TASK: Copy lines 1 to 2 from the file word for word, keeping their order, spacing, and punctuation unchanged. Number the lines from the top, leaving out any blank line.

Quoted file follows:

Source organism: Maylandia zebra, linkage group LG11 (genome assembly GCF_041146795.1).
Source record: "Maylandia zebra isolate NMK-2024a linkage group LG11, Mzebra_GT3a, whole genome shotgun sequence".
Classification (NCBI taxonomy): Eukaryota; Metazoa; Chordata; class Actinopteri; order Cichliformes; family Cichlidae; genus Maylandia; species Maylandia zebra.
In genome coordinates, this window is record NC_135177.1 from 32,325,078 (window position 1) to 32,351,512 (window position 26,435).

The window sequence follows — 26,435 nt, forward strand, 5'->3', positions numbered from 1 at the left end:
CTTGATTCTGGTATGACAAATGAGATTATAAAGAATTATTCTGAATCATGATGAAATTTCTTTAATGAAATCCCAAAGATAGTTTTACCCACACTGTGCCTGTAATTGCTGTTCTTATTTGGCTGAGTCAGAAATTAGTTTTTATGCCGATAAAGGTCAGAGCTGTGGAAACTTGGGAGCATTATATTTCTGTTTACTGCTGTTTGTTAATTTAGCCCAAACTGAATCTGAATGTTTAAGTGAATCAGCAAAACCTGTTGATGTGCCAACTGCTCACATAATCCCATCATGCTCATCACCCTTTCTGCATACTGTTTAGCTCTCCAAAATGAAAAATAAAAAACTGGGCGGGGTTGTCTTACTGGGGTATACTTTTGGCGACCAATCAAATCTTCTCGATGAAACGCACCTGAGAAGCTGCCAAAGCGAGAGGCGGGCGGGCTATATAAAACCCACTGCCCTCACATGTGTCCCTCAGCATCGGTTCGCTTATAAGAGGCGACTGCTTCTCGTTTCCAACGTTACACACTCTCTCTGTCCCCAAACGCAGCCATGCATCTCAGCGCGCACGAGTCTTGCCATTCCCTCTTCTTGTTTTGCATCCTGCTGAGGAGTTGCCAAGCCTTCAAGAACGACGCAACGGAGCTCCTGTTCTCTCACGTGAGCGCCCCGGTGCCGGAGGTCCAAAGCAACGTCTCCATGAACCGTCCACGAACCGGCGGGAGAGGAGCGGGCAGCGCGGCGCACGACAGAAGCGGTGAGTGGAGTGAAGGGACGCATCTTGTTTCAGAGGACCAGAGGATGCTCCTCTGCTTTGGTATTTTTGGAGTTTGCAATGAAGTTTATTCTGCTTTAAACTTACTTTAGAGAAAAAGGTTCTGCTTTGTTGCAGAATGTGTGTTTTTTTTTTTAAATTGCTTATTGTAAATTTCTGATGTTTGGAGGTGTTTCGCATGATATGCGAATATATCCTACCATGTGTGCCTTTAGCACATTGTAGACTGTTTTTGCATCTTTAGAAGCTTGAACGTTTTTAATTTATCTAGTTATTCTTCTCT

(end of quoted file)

Source organism: Maylandia zebra, linkage group LG11 (genome assembly GCF_041146795.1).
Source record: "Maylandia zebra isolate NMK-2024a linkage group LG11, Mzebra_GT3a, whole genome shotgun sequence".